The $179 Frigidaire Professional 6-Slice Convection Toaster Oven is shockingly bad at doing the job for which it was designed. This is especially true when compared with the other three toaster ovens we tested: the $299 Cuisinart CSO-300, the $249 Breville Smart Oven, and the $149 Panasonic FlashXpress. Even the toast test flummoxed the Frigidaire and nearly set off the smoke alarms. Twice. While it comes close to the considerably more expensive Breville Smart Oven on looks, it ultimately came up short in every category.
That's unfortunate since the Frigidaire offers some high-end features that I was eager to test. It boasts a pizza setting that can bake up to a 12-inch pie -- it even includes a pizza pan. Still, the Frigidaire produced the absolute worst pizza in all three test runs. Unfortunately, this became a theme for nearly all of the food tests we performed. Given the lower-cost, impressive Panasonic oven, Frigidaire can't fall back on the lower price as an excuse for this model. In all, I cannot recommend it.
Frigidaire Professional 6-Slice Convection Toaster Oven isn't quite up to the task (pictures)See all photos
The Frigidaire offers features that rival the Cuisinart and Breville toaster ovens. It can switch back and forth between traditional and convection cooking with the press of a button. The Breville offers that same functionality, but the Cuisinart can only alternate between convection and steam modes. Also, the Frigidaire is equipped with infrared heating technology that claims to preheat and cook food more efficiently. The Panasonic toaster oven uses infrared heating technology, but doesn't have a convection setting. Eight different presets come standard with this Frigidaire model: Bagel, Toast, Bake, Broil, Cookies, Pizza, Reheat, and Warm. The Breville has a specific "Roast" setting and the Cuisinart has "Steam Cook" capabilities. This Frigidaire has a heating range of 150 to 450 degrees Fahrenheit, while the other three toaster ovens go up to 500 degrees. Also included with this model: an adjustable cooking rack that you can set to three different heights, a removable crumb tray, a bake pan, and a pizza pan.
Usability and design
This Frigidaire is a solidly built toaster oven with a stainless-steel finish and LCD screen that make it look like a much more expensive model. It really does bear a striking resemblance to the Breville Smart Oven, which gets high marks for design and costs about $70 more than the Frigidaire. And here's some more good news: the Frigidaire gets a decent score for usability. Every setting is viewable on the LCD screen for easy adjustments, and there's a button specifically for quick transitions from traditional to convection heating. There's also a mode dial, which allows you to navigate among the various presets. For efficiency, the temperature and time buttons double as toast settings. So, depending on which mode you choose, the buttons either adjust temperature and time or toast darkness and number of slices. Then, you turn the dial underneath to select your preference.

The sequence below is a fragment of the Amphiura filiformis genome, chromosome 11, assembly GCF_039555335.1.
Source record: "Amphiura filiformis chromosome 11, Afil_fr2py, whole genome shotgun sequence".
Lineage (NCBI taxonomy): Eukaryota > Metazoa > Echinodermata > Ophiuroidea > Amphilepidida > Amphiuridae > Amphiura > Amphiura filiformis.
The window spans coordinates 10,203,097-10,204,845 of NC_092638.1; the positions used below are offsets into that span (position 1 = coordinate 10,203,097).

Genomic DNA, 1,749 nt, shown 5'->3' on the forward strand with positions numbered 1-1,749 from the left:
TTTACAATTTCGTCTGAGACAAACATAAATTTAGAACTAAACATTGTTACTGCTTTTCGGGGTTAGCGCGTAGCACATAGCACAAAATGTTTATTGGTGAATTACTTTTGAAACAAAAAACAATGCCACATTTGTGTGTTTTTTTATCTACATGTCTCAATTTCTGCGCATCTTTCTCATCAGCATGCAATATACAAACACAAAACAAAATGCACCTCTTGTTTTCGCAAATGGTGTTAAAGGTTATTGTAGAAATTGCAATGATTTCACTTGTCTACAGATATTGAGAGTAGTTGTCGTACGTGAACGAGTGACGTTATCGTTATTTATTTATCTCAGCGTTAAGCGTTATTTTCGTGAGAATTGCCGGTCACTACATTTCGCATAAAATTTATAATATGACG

It's pretty simple to use after a few tries, although it could be even more streamlined. The Cuisinart CSO-300 Combo Steam + Convection Oven uses a single dial to navigate among the different presets, and to set the timer and temperature. It makes even better use of the LCD screen since you can navigate without having to bother with several buttons and dials. So, yes, the Frigidaire is easy to operate. Regrettably, that doesn't matter much since the preset modes are more decorative than functional.
This is where things get particularly dicey for the Frigidaire toaster oven. Early in the testing process, I came across a significant flaw. The "dark toast" setting dramatically overestimates the amount of time it takes to toast bread. I was skeptical when the preset read 13:23 for toasting six slices of bread, but the timer is self-adjusting depending on how many slices of bread you use and the internal temperature of the toaster oven at any given time. That's a great feature, and I trusted it to adjust the timer as needed.
Not so. Toasting bread on "dark" consistently gave readings in the 12-to-15-minute range. The takeaway here is that toasting anything for 12-plus minutes is a potential fire hazard that produces charred nubs rather than finely toasted pieces of bread. The other three toaster ovens produced crisp, golden brown toast using a comparable setting in well under 12 minutes.
I also decided to toast a couple of frozen waffles to see if that would be a more realistic use for the dark toast setting. It was less burnt, but still mostly inedible. I scoured the user's manual to see if there's a caveat in the text about using the dark toast setting only when your bread or waffle has been frozen, but alas, no such warning existed. Clearly, there's a disconnect between Frigidaire's "rapid cooking infrared technology" and the presets.
The Frigidaire made the least consistent toast by far. We performed three tests each at the light, medium, and dark toast settings using six slices of bread in the Frigidaire. That's 54 pieces of bread total. Things went very well for both the light and medium tests, but the dark test was a disaster. As you can see in the image below, the dark toast setting is completely useless.
You can easily avoid that problem by never making dark toast or by taking it out early, but it seems like a hazard that could point to a larger issue. If you're using this toaster oven for the first time, happen to enjoy dark toast, and walk away from the machine to do other things, you could come back to a big, smoky mess. The Cuisinart, Breville, and Panasonic all produced much more consistent results at the light, medium, and dark toast settings.